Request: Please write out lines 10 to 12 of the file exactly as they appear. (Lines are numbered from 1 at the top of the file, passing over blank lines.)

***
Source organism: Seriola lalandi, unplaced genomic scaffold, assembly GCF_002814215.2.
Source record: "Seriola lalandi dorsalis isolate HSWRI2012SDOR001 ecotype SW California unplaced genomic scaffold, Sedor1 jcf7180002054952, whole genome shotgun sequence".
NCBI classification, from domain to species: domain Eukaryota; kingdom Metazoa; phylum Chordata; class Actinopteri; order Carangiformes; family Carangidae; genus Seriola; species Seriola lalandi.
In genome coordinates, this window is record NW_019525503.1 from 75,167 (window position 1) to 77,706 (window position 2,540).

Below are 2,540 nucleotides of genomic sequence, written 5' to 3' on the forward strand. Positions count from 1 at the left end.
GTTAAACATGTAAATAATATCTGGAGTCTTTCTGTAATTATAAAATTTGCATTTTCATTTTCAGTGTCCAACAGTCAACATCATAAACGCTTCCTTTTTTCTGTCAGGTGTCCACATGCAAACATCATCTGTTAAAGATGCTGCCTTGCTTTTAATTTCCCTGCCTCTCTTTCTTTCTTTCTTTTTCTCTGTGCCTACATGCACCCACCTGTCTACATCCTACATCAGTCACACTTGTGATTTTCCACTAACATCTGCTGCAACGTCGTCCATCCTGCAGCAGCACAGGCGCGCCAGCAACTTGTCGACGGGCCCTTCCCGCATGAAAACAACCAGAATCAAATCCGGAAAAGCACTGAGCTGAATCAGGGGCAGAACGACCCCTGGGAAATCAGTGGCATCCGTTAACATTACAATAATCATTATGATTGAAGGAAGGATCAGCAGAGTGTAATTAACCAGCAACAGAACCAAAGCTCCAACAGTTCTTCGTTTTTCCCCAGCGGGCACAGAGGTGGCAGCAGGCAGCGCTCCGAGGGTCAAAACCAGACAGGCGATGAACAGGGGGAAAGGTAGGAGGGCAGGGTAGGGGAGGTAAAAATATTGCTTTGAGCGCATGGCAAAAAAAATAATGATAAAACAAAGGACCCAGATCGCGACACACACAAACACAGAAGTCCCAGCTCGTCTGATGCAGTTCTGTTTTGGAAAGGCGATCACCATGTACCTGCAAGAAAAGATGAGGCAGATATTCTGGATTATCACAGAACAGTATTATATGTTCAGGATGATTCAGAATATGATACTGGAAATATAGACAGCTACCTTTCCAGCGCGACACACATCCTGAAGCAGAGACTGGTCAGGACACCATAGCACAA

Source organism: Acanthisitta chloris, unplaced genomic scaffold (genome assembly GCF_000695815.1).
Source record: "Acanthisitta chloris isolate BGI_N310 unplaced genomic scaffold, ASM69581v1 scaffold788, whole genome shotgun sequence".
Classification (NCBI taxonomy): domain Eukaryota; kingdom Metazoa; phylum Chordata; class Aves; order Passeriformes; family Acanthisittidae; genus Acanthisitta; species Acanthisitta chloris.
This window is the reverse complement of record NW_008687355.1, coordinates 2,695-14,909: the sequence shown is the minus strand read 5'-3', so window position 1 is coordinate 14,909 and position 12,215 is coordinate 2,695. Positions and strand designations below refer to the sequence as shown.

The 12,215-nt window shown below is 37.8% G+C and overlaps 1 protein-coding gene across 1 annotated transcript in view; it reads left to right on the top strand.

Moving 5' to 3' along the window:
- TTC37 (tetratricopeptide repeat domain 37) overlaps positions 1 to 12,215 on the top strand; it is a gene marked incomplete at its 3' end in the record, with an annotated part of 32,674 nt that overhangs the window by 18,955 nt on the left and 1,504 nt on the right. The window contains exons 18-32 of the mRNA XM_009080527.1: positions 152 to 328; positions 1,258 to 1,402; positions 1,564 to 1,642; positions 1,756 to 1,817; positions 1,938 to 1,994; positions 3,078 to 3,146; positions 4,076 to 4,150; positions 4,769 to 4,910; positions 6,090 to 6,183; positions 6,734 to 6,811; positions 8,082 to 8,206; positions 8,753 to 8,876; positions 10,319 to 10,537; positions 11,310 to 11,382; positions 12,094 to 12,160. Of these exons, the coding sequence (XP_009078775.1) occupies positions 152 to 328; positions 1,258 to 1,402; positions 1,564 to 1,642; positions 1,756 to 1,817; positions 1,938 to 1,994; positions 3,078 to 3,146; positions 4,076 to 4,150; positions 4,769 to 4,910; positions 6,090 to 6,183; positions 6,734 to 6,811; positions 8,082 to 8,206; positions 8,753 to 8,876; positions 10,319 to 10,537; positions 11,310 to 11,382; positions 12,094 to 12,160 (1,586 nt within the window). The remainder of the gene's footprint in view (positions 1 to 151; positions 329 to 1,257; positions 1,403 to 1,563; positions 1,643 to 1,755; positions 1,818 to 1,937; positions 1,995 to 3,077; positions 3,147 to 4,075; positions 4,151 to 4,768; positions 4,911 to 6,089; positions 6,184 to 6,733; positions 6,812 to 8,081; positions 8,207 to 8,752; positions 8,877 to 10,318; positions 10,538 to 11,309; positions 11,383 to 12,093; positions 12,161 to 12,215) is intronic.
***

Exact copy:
This window is the reverse complement of record NW_008687355.1, coordinates 2,695-14,909: the sequence shown is the minus strand read 5'-3', so window position 1 is coordinate 14,909 and position 12,215 is coordinate 2,695. Positions and strand designations below refer to the sequence as shown.

The 12,215-nt window shown below is 37.8% G+C and overlaps 1 protein-coding gene across 1 annotated transcript in view; it reads left to right on the top strand.

Moving 5' to 3' along the window: